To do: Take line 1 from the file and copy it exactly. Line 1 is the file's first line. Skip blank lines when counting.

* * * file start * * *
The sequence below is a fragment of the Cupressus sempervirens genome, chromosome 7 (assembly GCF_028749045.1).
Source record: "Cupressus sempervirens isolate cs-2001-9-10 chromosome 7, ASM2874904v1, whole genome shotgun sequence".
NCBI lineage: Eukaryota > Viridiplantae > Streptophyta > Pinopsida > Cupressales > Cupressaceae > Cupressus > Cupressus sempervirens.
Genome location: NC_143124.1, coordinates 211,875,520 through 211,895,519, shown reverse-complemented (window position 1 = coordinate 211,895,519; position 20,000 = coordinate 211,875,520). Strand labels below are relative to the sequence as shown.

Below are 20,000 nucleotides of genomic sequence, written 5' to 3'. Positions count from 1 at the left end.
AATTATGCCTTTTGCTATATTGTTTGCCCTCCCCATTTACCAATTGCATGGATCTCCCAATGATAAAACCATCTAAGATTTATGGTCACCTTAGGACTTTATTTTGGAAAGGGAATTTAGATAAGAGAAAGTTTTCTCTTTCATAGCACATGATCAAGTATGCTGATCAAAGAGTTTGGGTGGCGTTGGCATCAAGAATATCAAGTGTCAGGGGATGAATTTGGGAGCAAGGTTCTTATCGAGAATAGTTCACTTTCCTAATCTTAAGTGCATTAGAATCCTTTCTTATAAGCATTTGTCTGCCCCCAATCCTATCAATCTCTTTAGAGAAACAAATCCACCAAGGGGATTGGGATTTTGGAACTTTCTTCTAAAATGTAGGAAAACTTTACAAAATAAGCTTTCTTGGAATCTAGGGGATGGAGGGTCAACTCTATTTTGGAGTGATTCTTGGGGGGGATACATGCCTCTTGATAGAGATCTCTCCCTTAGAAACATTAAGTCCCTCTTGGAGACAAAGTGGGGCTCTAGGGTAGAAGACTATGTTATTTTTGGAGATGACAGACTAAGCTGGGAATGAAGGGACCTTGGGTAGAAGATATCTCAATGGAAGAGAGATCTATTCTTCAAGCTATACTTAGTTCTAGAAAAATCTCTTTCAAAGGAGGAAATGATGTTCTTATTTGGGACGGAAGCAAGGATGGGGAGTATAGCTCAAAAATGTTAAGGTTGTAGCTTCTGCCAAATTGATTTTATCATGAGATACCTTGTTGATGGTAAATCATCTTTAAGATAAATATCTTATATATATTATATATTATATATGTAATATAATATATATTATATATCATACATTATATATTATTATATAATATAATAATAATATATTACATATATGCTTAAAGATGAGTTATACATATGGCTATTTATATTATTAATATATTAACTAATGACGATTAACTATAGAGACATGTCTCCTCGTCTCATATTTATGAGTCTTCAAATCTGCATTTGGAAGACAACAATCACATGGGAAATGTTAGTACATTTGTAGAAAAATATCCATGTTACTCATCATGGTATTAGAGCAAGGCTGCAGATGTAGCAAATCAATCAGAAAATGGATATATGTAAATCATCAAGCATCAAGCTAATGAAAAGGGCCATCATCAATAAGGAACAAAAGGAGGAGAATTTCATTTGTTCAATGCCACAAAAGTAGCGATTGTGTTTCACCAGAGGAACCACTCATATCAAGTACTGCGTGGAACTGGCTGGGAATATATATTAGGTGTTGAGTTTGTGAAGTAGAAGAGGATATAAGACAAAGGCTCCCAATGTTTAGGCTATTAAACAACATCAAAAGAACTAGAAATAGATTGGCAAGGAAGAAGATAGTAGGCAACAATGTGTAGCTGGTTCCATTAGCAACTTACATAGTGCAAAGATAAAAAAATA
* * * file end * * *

The sequence below is a fragment of the Cupressus sempervirens genome, chromosome 7 (assembly GCF_028749045.1).